10 Things You Must Know if Charged with Assault in Victoria

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If you are facing criminal assault charges, you will undoubtedly be feeling anxious. You probably have many questions that you want to be answered and you are not sure who to turn to. 

It is ok to feel this way. Every day, many people in the same situation as you seek comfort from our friendly team of criminal defence lawyers. After speaking with us, they feel confident and reassured knowing that our specialists will attain the best possible outcome for them. 

We want you to feel the same confidence as our clients. So, we have compiled this list of 10 important things to know about assault charges in Victoria. It will answer many of your questions. But it is crucial that you also seek proper legal advice from a specialist criminal lawyer as soon as possible. Please contact us now and book a free initial consultation so that you can discuss your case.

Please note that this article is not legal advice. It only presents general information. 

In Victoria, there are over 30 offences that could technically be considered as ‘assault’. However, assault charges can generally be categorized into four groups: unlawful assault; common assault: serious (indictable) assault; and intentionally, recklessly or negligently causing injury, or endangering life or injury. You can find detailed information on each type of assault charge at Assault Charges in Victoria. 

Summary Offences

  • Unlawful Assault: Involves ‘unlawfully assaulting or beating another person’. Examples might include punching, kicking, spitting or threatening to hit someone. Unlawful assault charges can be laid even if you didn’t make contact or injure the victim. 

Indictable Offences

  • Common Assault: The police lay this charge in more serious cases of unlawful assault, or for minor assaults that occurred more than 12 months before the charge is filed at Court. This charge carries a higher maximum penalty (up to 5 years imprisonment) and though it can be heard in the Magistrates’ Court, is frequently heard in the County Court
  • Serious (indictable) assault: Involves ‘assaulting or threatening to assault another person with the intent to commit an indictable offence’. It also includes intentionally obstructing or resisting an emergency or custodial worker. Examples include punching a person whilst committing a robbery or kicking a police officer whilst they are attempting to arrest you. 
  • Intentionally, recklessly or negligently causing injury, or endangering life or injury: Numerous assault offences fall within this category. Your actions might be considered ‘reckless’ if you intentionally commit an act knowing that it could probably cause harm or kill someone. On the other hand, your actions might be considered ‘negligent’ if you do (or don’t do) an act that causes injury because the law expects you to avoid causing that injury.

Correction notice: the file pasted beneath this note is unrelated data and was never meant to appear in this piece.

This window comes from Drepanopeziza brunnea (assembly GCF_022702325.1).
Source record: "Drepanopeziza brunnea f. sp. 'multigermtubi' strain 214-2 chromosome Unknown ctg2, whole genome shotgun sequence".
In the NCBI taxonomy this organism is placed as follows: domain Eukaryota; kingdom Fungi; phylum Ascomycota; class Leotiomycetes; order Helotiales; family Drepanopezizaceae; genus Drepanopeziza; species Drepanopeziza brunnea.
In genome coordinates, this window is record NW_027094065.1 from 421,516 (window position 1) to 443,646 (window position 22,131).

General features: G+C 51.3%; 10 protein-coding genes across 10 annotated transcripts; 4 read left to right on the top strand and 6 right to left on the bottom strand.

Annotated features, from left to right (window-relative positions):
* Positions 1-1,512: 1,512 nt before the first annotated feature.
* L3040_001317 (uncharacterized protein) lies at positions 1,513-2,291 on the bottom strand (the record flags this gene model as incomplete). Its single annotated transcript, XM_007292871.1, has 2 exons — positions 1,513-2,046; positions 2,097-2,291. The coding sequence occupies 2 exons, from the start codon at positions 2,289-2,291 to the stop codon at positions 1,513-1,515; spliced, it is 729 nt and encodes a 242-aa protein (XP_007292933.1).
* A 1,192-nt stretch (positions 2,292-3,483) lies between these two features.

In Victoria, if the police allege you have committed a summary offence, they must file charges and commence proceedings against you within 12 months of the date of the alleged offence. Legislation might provide for a longer limitation period in certain circumstances. Unlawful assault is a summary offence.

If the police allege that you have committed an indictable offence in Victoria, they can charge you at any time. That is, in serious assault cases, there is no time limit within which the police must charge you. If the police have enough evidence, they could charge you years or decades after an assault allegedly occurred. Common assault, statutory assault and causing injury, or endangering life or injury are all indictable offences.

The police can file assault charges if the victim doesn’t want to. It is the police (and not the alleged victim) who decide if charges should be filed. 

It is also important to note that you can be charged with unlawful assault even if you didn’t injure the victim. Threatening to hit someone can be enough to warrant an unlawful assault charge. 

The evidence required by the police depends on the type of assault they are trying to charge you with. Different offences require different elements to be proven in court. 

If the police want to charge you with unlawful or common assault, they will need evidence that you intentionally applied force to the victim or threatened the victim with violence (without the consent of the victim). Evidence might include victim or witness statements, medical records, photographs, clothing and more.